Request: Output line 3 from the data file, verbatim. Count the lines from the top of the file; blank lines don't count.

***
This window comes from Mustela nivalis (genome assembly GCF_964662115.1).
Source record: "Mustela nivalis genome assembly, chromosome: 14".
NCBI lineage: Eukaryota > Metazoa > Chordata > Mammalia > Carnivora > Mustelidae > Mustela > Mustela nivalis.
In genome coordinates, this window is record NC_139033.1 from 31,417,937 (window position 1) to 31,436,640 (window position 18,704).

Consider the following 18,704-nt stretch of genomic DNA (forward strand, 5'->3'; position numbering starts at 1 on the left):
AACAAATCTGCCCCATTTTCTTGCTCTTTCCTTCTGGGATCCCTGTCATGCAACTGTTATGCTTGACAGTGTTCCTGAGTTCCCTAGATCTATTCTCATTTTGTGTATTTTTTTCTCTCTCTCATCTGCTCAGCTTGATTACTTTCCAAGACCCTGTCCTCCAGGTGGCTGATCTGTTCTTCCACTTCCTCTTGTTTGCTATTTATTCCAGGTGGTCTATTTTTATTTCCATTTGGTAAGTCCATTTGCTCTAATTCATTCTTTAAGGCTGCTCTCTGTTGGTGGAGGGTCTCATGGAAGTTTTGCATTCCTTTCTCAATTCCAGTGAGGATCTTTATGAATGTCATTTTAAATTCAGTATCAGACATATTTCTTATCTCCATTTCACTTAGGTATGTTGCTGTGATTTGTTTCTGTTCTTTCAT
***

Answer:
NCBI lineage: Eukaryota > Metazoa > Chordata > Mammalia > Carnivora > Mustelidae > Mustela > Mustela nivalis.